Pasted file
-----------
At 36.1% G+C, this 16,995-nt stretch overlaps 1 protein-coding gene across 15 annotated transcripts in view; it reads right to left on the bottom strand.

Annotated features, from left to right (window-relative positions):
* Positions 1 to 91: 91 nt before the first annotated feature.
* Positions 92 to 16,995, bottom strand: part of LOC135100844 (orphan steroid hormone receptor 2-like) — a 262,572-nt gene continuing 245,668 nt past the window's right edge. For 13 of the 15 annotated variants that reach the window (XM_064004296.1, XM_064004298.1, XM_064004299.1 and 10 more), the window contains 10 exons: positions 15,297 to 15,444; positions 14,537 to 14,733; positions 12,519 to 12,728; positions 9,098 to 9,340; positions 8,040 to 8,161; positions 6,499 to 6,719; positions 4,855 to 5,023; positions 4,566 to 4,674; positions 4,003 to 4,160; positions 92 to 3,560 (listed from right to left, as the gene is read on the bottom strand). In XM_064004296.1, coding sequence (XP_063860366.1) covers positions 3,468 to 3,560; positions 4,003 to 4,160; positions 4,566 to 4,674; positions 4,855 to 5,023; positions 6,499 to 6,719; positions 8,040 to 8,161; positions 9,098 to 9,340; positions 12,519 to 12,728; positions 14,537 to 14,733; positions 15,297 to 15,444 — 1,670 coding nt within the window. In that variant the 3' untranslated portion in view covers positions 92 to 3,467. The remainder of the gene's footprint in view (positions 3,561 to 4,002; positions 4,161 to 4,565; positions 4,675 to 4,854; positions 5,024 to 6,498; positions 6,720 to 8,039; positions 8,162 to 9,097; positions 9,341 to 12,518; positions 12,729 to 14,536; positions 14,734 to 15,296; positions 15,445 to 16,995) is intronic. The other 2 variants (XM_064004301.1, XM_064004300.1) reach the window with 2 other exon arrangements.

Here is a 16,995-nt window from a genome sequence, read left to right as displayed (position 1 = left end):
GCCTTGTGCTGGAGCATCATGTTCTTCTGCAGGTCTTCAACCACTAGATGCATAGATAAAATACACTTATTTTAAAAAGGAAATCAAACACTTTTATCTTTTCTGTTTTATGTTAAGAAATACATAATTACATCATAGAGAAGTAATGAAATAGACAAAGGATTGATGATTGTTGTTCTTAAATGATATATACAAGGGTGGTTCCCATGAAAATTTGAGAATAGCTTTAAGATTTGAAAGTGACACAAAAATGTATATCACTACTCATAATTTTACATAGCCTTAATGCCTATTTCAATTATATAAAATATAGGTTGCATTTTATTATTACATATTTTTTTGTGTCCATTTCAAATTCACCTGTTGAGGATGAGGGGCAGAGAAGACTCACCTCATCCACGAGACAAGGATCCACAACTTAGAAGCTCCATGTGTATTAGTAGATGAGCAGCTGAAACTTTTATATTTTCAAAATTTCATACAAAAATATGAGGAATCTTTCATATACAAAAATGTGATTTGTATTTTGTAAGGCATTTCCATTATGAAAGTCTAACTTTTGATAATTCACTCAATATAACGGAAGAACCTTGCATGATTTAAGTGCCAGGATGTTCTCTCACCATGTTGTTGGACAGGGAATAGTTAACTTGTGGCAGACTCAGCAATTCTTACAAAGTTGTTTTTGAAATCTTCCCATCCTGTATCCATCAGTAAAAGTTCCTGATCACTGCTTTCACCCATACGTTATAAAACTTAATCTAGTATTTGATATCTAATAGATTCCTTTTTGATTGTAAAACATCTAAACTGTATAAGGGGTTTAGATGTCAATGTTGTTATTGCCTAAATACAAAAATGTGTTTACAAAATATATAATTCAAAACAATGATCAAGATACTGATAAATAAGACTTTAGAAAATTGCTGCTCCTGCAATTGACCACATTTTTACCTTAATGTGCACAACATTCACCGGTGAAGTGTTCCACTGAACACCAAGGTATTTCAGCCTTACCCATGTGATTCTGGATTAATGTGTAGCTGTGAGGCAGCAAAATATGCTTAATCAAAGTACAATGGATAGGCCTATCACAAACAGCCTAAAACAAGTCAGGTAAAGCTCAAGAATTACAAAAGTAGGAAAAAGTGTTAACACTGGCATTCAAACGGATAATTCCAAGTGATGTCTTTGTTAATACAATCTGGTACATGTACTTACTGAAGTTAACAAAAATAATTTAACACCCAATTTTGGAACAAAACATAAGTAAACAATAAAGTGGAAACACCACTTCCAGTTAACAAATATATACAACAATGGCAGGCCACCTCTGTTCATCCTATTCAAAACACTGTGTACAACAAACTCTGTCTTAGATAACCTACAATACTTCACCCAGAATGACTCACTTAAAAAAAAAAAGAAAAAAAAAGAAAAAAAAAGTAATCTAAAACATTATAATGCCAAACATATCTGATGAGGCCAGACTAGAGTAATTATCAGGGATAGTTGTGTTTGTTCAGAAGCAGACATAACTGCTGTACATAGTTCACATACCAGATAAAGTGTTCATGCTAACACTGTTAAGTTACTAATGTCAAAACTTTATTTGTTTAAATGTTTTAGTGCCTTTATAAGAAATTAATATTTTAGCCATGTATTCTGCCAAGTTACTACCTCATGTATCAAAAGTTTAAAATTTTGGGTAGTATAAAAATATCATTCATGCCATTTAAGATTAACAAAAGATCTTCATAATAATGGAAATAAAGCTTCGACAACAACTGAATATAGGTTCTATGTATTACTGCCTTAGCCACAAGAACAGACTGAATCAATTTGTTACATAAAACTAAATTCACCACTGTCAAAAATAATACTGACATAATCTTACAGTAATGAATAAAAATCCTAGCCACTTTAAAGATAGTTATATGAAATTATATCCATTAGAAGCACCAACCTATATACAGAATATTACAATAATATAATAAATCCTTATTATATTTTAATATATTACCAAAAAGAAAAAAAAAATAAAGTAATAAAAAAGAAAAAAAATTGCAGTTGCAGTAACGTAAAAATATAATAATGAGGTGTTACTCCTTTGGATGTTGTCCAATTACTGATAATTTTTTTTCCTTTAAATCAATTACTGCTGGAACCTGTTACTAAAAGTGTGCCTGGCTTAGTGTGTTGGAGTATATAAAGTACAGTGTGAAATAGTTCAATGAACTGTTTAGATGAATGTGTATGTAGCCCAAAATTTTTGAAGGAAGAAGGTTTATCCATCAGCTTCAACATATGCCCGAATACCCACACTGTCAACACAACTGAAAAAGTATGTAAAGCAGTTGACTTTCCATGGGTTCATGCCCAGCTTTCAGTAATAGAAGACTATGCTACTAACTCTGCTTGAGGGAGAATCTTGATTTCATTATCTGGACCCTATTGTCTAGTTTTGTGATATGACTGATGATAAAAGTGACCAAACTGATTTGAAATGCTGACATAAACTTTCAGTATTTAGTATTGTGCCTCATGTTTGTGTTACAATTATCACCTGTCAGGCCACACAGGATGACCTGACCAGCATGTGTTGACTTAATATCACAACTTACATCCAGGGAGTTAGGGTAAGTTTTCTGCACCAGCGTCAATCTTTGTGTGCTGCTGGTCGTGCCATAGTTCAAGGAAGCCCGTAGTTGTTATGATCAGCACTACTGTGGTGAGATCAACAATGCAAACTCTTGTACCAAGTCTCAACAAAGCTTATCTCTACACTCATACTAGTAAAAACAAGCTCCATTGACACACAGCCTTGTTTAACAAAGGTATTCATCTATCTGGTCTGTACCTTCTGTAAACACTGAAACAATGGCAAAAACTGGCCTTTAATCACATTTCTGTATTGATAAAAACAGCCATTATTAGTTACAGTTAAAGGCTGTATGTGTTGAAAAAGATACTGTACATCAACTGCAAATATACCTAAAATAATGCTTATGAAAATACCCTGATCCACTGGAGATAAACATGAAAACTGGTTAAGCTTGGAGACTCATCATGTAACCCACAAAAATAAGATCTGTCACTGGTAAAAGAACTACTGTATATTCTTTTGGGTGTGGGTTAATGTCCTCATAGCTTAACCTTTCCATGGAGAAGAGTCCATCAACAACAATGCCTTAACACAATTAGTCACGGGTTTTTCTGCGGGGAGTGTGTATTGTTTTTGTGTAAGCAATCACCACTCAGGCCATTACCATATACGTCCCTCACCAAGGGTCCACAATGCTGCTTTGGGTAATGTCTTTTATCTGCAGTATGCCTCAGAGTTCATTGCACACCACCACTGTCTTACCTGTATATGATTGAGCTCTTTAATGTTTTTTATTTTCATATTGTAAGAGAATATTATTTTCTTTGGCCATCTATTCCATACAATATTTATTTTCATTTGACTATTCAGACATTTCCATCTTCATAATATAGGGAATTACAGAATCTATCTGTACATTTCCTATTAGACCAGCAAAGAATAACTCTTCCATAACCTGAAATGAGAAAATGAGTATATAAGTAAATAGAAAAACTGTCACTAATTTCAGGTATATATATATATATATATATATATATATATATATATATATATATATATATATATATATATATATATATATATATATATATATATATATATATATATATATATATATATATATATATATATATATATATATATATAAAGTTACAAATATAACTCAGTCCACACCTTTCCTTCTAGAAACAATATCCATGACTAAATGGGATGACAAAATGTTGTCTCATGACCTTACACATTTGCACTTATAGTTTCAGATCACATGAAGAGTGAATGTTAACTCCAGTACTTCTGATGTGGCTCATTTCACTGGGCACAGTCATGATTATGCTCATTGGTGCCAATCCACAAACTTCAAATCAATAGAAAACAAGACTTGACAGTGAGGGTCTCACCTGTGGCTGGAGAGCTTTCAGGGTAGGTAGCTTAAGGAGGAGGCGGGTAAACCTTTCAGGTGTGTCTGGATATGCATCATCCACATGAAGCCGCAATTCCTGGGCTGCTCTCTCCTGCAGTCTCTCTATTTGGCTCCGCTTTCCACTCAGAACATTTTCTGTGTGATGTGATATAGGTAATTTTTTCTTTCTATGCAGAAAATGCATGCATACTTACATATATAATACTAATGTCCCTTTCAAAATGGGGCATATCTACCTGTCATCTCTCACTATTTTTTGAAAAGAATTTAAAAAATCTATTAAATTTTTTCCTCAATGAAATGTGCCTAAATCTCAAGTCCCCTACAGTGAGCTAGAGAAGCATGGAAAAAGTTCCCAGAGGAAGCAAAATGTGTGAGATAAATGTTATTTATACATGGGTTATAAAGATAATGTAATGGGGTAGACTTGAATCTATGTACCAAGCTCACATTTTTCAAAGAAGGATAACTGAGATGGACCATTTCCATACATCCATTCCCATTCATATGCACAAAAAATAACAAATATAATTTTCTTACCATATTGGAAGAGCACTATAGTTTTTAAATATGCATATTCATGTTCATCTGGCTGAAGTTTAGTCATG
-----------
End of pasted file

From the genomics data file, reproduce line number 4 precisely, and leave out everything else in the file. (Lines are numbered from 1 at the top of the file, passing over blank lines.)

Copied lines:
* Positions 92 to 16,995, bottom strand: part of LOC135100844 (orphan steroid hormone receptor 2-like) — a 262,572-nt gene continuing 245,668 nt past the window's right edge. For 13 of the 15 annotated variants that reach the window (XM_064004296.1, XM_064004298.1, XM_064004299.1 and 10 more), the window contains 10 exons: positions 15,297 to 15,444; positions 14,537 to 14,733; positions 12,519 to 12,728; positions 9,098 to 9,340; positions 8,040 to 8,161; positions 6,499 to 6,719; positions 4,855 to 5,023; positions 4,566 to 4,674; positions 4,003 to 4,160; positions 92 to 3,560 (listed from right to left, as the gene is read on the bottom strand). In XM_064004296.1, coding sequence (XP_063860366.1) covers positions 3,468 to 3,560; positions 4,003 to 4,160; positions 4,566 to 4,674; positions 4,855 to 5,023; positions 6,499 to 6,719; positions 8,040 to 8,161; positions 9,098 to 9,340; positions 12,519 to 12,728; positions 14,537 to 14,733; positions 15,297 to 15,444 — 1,670 coding nt within the window. In that variant the 3' untranslated portion in view covers positions 92 to 3,467. The remainder of the gene's footprint in view (positions 3,561 to 4,002; positions 4,161 to 4,565; positions 4,675 to 4,854; positions 5,024 to 6,498; positions 6,720 to 8,039; positions 8,162 to 9,097; positions 9,341 to 12,518; positions 12,729 to 14,536; positions 14,734 to 15,296; positions 15,445 to 16,995) is intronic. The other 2 variants (XM_064004301.1, XM_064004300.1) reach the window with 2 other exon arrangements.